Dotted with small towns and the famous Great Salt Lake, the state of Utah is overwhelming and adventurous. Defined by its uniquely varied terrain, ranging from never ending arid deserts with sand dunes to prosperous alpine forests, Utah is geographically rugged and is located at the convergence of the Rocky Mountains, the Great Basin, and the Colorado Plateau. But what gives Utah its uniqueness are the mighty five national parks in Utah. Shaped intricately by the wind, water and time, the national parks in Utah offer an incredible experience and are a great spot for pursuing adventure. Here is a list of the big 5 Utah national parks that you must check out.
1. Arches National Park
Home to more than 2,000 natural stone arches including the world famous Delicate Arch, Arches National Park
has the highest density of arches in the world. Crowded by towering rock formations, massive pinnacles, and slick rock domes, the red rock wonderland of Arches National Park looks impressive. Trace your way through the rugged trails of the park on a terrain that has a timeless and an indestructible appeal to it. And when the sun sets in be ready with your cameras, as the crimson orange tinge of the sun paints up the rocks and lights up the entire park.
The entry for the park is priced at $10/person (children aged 15 or below are free to enter). Similarly, the price for motorcycles and private vehicles are $15 and $25 respectively.
Activities: Hiking, Camping, Canyoneering, Backpacking, Photography, Mountain Biking, Boating.
Must see: Delicate Arch, Fiery Furnace, Double Arch, Devils Garden Trailhead, Landscape Arch.
2. Bryce Canyon National Park
Located in the southwest of Utah in the United States, Bryce Canyon National Park
covers an area of 35,835 acres and is one of the best national parks in Utah with spectacular views. Surrounded by the majestic Bryce Canyon and dotted with red-orange amphitheaters, soak yourself in the mesmerizing national park of Bryce Canyon that looks a dream. As the place slowly reveals itself, you come across monstrous hoodoos and 5,000 years old Bristlecone pine trees that add to the subtle, eerie feel of the park. And while you are here don't miss out on the sunrise and the sunset, as it offers one of the unparalleled views of Utah, surpassing all the other national parks.
The entry fee to explore the park is priced at $15/person. For visitors with motorcycles it is $25 and for private vehicles, it is $30.
Activities: Hiking, Backpacking, Camping, Scenic Driving, Stargazing, Skiing, Snowshoeing.
Must see: Bryce Canyon, Navajo/Queens Garden Loop, Inspiration Point, Navajo Trail, Bryce Point.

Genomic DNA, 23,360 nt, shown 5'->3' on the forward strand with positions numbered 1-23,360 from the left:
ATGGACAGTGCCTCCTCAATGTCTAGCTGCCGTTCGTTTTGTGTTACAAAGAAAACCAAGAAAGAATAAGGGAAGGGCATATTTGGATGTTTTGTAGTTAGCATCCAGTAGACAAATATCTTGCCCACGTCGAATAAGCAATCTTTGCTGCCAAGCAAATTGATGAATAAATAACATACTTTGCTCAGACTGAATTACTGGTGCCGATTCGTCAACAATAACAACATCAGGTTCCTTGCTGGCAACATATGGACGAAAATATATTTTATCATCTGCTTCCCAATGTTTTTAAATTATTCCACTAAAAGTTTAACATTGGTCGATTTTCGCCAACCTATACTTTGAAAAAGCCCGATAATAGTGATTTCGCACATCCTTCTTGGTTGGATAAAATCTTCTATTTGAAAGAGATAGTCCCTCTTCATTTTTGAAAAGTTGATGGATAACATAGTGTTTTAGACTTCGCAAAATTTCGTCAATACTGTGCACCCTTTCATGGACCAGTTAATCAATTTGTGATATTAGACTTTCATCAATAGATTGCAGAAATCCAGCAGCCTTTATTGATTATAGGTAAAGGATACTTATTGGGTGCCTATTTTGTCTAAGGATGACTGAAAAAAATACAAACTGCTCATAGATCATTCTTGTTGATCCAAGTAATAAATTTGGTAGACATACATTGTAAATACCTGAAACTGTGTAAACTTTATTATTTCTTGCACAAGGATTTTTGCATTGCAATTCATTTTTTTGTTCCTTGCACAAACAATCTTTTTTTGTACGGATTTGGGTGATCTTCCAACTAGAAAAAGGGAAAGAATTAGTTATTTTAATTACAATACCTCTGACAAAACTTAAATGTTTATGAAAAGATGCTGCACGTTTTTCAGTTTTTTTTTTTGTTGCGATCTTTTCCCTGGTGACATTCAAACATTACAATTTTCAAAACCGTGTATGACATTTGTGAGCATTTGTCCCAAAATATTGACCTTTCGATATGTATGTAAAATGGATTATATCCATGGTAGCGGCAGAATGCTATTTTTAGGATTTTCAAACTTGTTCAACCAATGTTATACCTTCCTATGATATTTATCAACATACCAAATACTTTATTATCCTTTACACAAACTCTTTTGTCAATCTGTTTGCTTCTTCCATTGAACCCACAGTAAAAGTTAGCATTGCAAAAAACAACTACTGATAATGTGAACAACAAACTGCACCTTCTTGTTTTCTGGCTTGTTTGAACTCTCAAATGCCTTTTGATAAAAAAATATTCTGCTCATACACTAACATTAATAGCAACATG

3. Canyonlands National Park
Divided into four districts by the combined rivers of the Green and the Colorado, Canyonlands National Park is spread across an area of 337,598 acres and is the largest national park in Utah. Sharing a primitive desert atmosphere, each part of the park has a distinctly unique character to it and encompasses one of the diverse population in Utah. Highlighted by carved-out canyons, pinnacles, mesas, and buttes, Canyonlands National Park is your gateway to witnessing some of the incredible and inspiring landscapes in the world. Time to include this in your travel plan
The individual entry for the park is priced at $10. And as far as the motorcycle and private vehicle entries are concerned, they are capped at $15 and $25 respectively.
Activities: Hiking, Backpacking, Camping, Scenic Driving, Cycling, Rafting, Kayaking.
Must see: Mesa Arch, Island in the Sky, Grand View Point Overlook, The Needles, Shafer Trail.
4. Capitol Reef National Park
If you are curious to find out how the Earth might have looked like when there was nothing but sky and the land, then you should definitely visit Capitol Reef National Park. Situated in the south-central Utah of the United States, the park was established in 1971 to preserve the desert landscape that covers a length of 241,904 acres. Overloaded with a rich heritage and history that dates back to centuries, Capitol Reef National Park is filled with massive domes, twisting canyons and arches. But the significant attraction of the park is its scenic 100-mile long Waterpocket Fold which is also the reason for the naming of the park. Although this hidden gem of Utah is not as frequented as the other national parks in Utah, it is definitely worth the visit.
The Entrance fee for an individual is priced at $7, while the entry fee for motorcycles and private vehicles is priced at $10. There is also an annual pass that is available and it costs $30.
Activities: Hiking, Backpacking, Stargazing, Camping, Mountain Biking, Horseback Riding, ATV.
Must see: The Hickman Bridge Trail, Burr Trail, Goosenecks Overlook, Fremont Petroglyphs, Fruita.
5. Zion National Park
Encompassing some of the visually appealing canyons in the country, Zion National Park
is one of the most scenic national parks in Utah. Located in the southwest of Utah, Zion National Park was announced as a national park in 1919 and has been thriving with wildlife - mule deer, mountain lions, and golden eagles. Adorned by a huge Zion Canyon, colorful hanging gardens, waterfalls, a 2,000 foot high Navajo Sandstone cliff, high plateaus, and mesas, Zion National Park is exquisite in nature and can be visited throughout the year.
The entry fee for the park is priced at $15/person. For motorcycles, it's $25 and for private vehicles, it's $30.
Activities: Hiking, Backpacking, Horseback Riding, Cycling, Canyoneering, Scenic Driving.
Must see: The Narrows, Angel's Landing, Zion's Main Canyon, Observation Point, Canyon Overlook Trail.
While visiting the national parks in Utah, do carry plenty of water bottles with you. Because the soaring temperatures in the plateau can get you dehydrated very easily. Having said that, you will definitely have a memorable experience visiting the parks. Enjoy your trip.
Note: All the prices mentioned are for a week and are subject to change.